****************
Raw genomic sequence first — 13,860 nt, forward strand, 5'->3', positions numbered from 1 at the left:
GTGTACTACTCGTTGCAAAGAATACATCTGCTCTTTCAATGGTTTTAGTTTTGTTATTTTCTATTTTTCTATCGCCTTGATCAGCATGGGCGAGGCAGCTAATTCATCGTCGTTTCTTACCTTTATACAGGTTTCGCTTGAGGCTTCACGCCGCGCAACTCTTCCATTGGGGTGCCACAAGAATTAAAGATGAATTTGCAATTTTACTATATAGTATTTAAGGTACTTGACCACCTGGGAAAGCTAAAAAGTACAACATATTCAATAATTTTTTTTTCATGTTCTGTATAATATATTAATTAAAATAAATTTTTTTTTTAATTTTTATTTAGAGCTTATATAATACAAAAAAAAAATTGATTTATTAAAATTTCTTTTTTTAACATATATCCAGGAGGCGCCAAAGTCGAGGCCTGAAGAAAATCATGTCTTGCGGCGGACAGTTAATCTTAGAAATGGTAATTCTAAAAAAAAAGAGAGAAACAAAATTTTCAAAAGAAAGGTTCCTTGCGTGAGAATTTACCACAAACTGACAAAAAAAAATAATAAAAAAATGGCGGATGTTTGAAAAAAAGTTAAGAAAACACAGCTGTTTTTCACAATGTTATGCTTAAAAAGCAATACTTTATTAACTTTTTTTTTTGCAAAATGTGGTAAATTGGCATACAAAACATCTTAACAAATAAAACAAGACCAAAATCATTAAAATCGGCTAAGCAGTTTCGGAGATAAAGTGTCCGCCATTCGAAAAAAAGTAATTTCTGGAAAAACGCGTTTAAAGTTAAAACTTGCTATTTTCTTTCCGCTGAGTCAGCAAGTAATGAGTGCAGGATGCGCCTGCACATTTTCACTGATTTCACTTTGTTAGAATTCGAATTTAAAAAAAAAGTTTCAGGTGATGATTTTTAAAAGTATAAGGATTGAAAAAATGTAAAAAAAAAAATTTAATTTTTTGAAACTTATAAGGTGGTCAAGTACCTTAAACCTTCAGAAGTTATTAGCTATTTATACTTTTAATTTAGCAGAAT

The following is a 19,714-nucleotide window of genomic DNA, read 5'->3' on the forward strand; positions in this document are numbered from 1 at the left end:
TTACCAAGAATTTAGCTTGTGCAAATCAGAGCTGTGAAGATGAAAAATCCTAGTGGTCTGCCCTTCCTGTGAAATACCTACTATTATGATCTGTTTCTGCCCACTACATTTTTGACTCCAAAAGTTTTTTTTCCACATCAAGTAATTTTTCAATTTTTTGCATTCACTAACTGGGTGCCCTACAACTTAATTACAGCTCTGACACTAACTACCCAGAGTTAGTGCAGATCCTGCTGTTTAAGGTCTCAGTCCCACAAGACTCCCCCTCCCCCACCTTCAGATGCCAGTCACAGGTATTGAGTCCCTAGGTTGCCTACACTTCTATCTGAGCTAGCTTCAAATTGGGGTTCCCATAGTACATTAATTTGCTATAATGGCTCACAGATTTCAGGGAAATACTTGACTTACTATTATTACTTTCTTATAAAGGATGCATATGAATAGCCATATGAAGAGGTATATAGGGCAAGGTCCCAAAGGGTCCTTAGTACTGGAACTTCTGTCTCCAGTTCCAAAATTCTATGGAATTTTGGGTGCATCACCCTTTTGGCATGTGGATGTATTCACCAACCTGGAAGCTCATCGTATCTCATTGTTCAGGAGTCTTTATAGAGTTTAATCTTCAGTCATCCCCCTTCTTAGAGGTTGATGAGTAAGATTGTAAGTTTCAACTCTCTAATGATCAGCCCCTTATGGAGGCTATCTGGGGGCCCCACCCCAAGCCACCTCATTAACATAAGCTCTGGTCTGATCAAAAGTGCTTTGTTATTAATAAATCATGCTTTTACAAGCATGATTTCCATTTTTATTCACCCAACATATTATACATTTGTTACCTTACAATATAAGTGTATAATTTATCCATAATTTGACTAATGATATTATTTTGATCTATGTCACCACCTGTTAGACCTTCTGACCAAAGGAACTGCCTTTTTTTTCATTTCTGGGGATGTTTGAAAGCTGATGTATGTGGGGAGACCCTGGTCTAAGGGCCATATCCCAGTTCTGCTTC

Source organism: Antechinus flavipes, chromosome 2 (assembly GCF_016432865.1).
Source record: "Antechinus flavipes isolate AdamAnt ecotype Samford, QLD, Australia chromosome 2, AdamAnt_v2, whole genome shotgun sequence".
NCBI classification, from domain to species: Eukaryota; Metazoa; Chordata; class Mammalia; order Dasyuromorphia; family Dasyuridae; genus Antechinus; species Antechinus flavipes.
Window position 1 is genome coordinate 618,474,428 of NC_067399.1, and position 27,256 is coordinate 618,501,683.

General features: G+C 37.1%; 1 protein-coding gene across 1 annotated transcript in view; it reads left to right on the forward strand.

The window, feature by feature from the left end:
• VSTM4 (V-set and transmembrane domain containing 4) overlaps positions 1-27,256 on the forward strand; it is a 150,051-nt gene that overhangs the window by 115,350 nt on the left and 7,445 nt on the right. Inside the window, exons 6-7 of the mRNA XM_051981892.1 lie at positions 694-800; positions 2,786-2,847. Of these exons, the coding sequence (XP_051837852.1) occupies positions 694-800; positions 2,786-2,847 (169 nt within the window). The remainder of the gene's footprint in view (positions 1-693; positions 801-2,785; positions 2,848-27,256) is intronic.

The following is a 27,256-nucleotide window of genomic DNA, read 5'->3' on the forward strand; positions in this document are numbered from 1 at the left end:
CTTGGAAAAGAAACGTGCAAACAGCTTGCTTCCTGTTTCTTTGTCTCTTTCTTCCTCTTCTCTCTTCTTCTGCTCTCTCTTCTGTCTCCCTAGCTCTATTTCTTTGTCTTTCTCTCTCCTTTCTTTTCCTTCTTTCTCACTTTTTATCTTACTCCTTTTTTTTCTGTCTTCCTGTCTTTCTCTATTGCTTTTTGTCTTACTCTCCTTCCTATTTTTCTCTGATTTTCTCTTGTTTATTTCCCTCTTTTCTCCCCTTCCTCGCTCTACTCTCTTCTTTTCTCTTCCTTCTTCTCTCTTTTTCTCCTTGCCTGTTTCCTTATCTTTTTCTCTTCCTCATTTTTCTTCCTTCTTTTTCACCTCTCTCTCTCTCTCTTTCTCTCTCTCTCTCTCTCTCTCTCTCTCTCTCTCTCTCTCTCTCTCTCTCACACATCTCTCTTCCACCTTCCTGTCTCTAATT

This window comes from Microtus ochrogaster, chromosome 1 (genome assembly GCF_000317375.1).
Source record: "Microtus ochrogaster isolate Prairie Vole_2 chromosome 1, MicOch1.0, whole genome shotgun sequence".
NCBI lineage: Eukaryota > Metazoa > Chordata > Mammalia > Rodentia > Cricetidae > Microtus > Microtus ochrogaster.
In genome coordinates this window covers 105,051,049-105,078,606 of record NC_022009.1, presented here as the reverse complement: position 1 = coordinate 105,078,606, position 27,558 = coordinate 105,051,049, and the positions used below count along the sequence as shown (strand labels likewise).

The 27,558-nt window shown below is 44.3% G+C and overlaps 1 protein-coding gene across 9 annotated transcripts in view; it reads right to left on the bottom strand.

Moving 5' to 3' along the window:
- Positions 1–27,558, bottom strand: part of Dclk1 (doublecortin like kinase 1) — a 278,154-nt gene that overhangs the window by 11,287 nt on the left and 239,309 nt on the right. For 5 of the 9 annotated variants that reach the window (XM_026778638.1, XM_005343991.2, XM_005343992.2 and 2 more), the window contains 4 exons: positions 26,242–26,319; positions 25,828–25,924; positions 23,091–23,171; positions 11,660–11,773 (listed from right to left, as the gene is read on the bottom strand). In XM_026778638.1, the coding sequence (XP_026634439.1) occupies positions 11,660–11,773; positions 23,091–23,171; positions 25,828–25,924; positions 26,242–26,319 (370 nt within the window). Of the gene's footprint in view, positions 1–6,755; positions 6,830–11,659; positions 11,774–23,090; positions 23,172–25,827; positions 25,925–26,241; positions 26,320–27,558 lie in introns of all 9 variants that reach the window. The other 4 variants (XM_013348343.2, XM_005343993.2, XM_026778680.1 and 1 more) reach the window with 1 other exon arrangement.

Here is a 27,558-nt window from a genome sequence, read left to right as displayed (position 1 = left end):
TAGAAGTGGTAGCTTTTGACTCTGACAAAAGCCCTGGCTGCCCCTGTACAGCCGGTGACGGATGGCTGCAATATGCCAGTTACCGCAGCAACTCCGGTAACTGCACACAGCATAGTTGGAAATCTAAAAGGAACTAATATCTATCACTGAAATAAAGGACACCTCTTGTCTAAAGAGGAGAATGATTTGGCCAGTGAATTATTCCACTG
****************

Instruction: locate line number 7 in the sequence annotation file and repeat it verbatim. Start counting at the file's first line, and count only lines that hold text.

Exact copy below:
NCBI classification, from domain to species: Eukaryota; Metazoa; Chordata; class Mammalia; order Dasyuromorphia; family Dasyuridae; genus Antechinus; species Antechinus flavipes.